OK, there’s no more faffing about. This thing has got to be quilted…
I knew it was past time to get started when I checked my quilting threads and sent up a silent cheer because I was out of the beige I need for the bottom half of the centre section. I have been procrastinating (dontcha love that word, it’s so, um, applicable) far too long. So I’m giving up my lunchbreak at work to make a dash to the patchwork shop to buy beige thread. Of course, I’m not actually giving up lunch, that would be a sacrifice too far.
Morning Tea at the Quilting Bee: the top’s done,
the layers are sandwiched together
I’ve marked up some basic straight quilting lines on the bottom section: lines that radiate from a central vanishing point to give a subtle (I hope) sense of perspective. The top half will have echo quilting in all the different shapes that form the background. I’m going to outline the cake stand, cups, etc. I’m also going to outline quilt the Dresden plates around the outside, and around the central circle. The yoyos will get a triangular line around them which is following the curve of the plates. I’m going to do basic diamond quilting behind the teapot in the bottom centre and around the embroidered title at the top. I’m thinking I may have to do some more dense quilting in a slightly darker colour under the cake stand to create a sort of shadow effect. Maybe also under the cups and cakes. And if I’m feeling ambitious, under the cakes? What do you think? Am I going overboard here? Your thoughts/comments would be appreciated.
The edge of the quilt is going to be scalloped to follow the outlines of the plates, and bound in red bias strip with a small white spot. I’ve gone very plain on the back, pale yellow with a small white spot. Yup, there’s definitely a bit of a spot thing going on here.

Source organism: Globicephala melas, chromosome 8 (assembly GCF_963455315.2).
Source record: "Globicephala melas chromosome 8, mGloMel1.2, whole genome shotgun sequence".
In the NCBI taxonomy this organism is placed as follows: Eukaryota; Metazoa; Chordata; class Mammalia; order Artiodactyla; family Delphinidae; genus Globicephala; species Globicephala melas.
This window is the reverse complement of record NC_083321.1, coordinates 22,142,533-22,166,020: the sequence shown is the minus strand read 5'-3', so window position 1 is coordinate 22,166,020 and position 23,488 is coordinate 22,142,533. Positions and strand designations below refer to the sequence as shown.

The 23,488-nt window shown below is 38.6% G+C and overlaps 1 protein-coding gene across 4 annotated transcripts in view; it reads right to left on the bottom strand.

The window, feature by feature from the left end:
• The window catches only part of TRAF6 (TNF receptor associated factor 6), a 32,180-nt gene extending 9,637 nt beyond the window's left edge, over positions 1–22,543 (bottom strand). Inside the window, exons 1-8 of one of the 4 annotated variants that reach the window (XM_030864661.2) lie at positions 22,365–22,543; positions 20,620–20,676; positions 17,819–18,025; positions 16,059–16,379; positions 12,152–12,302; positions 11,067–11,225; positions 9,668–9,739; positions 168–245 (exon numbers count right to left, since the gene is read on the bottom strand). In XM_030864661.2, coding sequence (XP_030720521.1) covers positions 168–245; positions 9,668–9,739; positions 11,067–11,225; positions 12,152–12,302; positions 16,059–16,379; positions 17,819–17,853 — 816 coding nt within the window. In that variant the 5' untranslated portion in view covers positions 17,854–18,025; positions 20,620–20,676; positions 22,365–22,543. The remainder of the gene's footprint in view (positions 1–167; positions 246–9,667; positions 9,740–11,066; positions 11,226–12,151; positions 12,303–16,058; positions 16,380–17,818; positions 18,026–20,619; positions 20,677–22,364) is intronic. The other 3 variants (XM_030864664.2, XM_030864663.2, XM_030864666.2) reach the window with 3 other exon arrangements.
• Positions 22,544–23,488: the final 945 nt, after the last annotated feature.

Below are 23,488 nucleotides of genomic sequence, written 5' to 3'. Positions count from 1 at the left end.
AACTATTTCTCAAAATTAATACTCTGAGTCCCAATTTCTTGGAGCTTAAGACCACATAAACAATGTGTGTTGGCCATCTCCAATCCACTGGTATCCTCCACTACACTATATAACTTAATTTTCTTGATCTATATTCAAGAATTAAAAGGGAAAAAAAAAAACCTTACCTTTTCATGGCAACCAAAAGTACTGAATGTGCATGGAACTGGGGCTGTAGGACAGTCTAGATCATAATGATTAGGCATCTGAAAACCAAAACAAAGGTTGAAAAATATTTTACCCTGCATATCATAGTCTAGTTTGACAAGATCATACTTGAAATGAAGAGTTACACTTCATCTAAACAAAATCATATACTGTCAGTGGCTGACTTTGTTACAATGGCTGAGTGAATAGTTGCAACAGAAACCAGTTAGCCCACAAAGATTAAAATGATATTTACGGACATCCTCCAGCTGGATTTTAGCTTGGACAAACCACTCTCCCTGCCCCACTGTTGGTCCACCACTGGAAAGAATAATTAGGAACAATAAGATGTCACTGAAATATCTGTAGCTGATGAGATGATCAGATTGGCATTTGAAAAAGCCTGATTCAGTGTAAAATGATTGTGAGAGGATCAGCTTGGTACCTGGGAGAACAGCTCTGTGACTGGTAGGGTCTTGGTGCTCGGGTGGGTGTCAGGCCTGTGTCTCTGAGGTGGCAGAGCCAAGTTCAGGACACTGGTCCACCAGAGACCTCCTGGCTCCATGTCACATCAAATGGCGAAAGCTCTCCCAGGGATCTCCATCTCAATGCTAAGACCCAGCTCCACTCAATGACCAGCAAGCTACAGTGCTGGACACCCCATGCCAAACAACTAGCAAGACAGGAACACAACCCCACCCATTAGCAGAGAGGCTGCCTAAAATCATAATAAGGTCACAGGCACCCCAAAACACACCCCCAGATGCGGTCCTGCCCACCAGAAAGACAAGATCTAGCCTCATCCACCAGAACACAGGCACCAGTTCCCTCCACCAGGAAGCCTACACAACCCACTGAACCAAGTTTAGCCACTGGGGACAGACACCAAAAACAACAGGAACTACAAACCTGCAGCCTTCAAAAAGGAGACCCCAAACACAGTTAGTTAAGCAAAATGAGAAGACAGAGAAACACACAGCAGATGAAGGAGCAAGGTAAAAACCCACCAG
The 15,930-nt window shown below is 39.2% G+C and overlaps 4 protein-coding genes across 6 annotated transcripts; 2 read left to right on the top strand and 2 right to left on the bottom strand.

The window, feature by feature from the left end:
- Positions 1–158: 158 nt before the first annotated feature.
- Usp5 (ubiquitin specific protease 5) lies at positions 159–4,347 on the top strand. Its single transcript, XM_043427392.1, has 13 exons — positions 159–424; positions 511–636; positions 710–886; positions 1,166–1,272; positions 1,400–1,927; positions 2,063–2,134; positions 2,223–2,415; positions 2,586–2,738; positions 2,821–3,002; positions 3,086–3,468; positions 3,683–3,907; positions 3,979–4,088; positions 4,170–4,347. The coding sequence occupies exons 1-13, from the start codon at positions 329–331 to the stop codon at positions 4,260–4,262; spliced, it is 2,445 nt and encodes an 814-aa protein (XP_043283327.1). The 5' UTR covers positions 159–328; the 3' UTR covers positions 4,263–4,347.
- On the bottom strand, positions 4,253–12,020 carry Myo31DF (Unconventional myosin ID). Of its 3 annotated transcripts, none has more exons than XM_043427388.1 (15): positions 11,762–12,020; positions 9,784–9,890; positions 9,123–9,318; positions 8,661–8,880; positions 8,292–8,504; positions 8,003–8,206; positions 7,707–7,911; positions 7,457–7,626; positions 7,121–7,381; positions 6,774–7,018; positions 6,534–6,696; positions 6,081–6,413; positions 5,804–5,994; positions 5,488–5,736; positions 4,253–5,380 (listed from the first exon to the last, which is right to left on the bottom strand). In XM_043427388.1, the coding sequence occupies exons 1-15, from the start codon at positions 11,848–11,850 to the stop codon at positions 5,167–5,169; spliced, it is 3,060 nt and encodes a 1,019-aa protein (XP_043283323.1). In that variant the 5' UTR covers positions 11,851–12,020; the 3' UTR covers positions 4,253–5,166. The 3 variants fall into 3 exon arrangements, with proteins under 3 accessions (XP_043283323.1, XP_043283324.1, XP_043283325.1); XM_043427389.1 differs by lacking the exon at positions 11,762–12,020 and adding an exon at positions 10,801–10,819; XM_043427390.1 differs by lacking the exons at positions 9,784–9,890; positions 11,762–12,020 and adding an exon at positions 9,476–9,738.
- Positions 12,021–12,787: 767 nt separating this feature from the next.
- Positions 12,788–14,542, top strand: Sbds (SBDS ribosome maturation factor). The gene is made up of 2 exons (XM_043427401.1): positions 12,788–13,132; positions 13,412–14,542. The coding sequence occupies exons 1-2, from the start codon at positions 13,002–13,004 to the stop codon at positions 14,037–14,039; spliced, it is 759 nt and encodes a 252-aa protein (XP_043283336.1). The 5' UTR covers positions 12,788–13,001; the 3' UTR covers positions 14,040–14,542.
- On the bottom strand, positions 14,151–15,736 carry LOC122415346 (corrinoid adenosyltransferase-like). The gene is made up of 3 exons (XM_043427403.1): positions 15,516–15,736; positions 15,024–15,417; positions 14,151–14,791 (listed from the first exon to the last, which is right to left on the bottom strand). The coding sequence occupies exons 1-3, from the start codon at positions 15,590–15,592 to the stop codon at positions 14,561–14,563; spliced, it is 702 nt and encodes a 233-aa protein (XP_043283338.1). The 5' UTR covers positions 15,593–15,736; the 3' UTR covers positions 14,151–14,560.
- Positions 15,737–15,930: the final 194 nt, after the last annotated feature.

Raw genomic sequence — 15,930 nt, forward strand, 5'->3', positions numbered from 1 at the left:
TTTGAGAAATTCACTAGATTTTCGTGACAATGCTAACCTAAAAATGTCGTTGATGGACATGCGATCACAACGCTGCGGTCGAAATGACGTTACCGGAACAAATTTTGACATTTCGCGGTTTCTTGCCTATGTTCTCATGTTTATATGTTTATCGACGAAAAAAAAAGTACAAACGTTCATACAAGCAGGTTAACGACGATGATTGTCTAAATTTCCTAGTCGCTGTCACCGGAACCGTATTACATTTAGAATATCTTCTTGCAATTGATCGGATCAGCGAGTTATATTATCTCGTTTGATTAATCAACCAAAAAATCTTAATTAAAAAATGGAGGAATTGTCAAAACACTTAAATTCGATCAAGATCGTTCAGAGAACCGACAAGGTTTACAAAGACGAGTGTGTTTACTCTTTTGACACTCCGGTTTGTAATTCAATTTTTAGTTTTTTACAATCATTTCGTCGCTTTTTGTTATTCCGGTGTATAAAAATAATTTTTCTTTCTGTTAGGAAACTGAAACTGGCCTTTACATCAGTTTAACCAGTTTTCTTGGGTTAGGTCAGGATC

It hasn’t got to be amazing, it’s not for a show, but it has got to be good enough that someone will pay money for it. That’s the point. It’s to raise money for charity. Imagine you’re single, you live alone, 60km from the nearest relative and most of your friends. You discover you have breast cancer right after you’re made redundant at work. You get unemployment benefit/sickness benefit, but that’s not nearly enough to cover the bills. A big one comes in. You’re just starting chemotherapy, you’re very sick and finding it hard to cope with everyday life, let alone going into battle over this bill. And then there’s a miracle. A hand is held out, and it’s holding what you need, given without obligation and with love by some wonderful people who make it their business to help people in my position (CanDo Cancer Trust). The bill is paid, the worry goes away, you can concentrate on getting better. You write a thank you letter, but it’s not nearly enough. So if you’re me, you make something. Because you still don’t have money, but you do have a stash, and some time, and an idea which has been struggling to be made, which is perfect for the purpose. Surviving and getting on with living got in the way a bit for a while, but now I’m nearly there.
I must say, I always find the start of the quilting process intimidating. I have to clear the decks of all the bits, scraps, threads, etc, left over from the patchwork process. I have to put things away to make my workspace clear. Quilting can be quite physical: you’re pushing around a fairly large and often quite heavy object, trying to control its progress through the sewing machine so your quilting is tidy, even and in the right places. So I think it’s understandable that I’ve been putting off the moment when it begins. But now I’m out of excuses.